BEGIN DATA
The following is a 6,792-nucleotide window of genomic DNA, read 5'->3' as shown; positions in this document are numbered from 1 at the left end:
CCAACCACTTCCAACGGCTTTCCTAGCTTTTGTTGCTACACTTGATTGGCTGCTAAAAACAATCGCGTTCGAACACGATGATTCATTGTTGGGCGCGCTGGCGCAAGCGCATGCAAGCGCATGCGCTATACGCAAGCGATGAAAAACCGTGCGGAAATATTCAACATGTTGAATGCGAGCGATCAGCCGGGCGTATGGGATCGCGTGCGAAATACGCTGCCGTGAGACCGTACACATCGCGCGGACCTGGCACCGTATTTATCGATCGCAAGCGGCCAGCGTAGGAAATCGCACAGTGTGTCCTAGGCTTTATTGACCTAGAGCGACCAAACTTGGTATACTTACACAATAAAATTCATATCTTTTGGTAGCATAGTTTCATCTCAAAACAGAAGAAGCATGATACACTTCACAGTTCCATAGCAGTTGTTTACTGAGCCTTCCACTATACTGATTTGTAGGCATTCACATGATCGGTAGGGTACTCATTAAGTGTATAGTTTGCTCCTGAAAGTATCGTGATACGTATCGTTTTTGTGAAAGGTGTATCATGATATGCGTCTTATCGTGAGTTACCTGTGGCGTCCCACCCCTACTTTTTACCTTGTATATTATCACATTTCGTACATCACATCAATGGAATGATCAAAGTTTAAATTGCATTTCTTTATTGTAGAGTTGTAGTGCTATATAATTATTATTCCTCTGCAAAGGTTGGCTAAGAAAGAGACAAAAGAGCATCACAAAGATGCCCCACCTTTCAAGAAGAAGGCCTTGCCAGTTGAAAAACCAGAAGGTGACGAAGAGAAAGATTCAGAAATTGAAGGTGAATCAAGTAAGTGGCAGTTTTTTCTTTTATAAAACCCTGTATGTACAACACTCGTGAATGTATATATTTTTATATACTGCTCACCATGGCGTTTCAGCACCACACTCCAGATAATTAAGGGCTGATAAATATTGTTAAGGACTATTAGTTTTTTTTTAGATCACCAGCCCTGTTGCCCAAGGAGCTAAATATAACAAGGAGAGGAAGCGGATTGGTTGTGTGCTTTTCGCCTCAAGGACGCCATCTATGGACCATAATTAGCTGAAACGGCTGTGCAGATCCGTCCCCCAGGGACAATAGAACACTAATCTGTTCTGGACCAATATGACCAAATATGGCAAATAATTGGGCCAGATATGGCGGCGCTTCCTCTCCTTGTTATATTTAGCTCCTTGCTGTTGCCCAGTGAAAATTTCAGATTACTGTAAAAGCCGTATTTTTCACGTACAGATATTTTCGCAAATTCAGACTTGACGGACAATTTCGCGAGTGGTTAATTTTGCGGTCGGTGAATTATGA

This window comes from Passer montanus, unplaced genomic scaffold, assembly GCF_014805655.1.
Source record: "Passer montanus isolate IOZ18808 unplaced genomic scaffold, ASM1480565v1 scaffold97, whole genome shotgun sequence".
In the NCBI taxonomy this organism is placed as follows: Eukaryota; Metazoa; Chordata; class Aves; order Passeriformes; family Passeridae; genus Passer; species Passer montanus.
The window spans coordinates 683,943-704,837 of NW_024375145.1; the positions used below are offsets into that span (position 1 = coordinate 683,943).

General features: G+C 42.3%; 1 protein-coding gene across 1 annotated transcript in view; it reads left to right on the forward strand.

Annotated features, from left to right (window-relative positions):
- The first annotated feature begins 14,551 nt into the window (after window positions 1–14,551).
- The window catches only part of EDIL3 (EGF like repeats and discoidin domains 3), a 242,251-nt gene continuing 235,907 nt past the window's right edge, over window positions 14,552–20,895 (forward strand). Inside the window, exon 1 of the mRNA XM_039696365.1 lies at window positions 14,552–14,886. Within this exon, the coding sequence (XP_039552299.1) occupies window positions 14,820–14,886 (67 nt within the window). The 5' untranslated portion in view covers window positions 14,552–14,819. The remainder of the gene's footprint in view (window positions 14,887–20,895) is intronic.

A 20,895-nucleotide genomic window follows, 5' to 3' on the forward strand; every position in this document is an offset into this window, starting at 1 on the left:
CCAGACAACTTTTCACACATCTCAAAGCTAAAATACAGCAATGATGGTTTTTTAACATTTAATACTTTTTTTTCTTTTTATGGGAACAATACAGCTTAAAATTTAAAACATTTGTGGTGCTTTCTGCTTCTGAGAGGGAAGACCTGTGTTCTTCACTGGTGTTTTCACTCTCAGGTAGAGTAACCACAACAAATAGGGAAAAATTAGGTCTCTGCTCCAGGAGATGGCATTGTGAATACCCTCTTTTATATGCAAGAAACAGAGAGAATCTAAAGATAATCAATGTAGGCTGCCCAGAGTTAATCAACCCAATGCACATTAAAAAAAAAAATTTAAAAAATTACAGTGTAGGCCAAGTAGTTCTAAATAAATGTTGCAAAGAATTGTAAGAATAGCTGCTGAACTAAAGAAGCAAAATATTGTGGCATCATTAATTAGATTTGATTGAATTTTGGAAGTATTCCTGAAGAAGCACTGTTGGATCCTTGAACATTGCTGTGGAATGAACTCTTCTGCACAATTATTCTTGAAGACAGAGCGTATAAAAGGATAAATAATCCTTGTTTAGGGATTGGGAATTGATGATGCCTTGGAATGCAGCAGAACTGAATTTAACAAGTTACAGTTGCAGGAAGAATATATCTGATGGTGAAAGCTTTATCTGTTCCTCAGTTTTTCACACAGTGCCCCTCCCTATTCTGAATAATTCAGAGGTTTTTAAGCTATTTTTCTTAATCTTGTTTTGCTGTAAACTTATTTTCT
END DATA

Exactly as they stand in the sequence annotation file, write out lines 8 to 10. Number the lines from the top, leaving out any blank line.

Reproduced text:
Annotated features, from left to right (window-relative positions):
- The first annotated feature begins 14,551 nt into the window (after window positions 1–14,551).
- The window catches only part of EDIL3 (EGF like repeats and discoidin domains 3), a 242,251-nt gene continuing 235,907 nt past the window's right edge, over window positions 14,552–20,895 (forward strand). Inside the window, exon 1 of the mRNA XM_039696365.1 lies at window positions 14,552–14,886. Within this exon, the coding sequence (XP_039552299.1) occupies window positions 14,820–14,886 (67 nt within the window). The 5' untranslated portion in view covers window positions 14,552–14,819. The remainder of the gene's footprint in view (window positions 14,887–20,895) is intronic.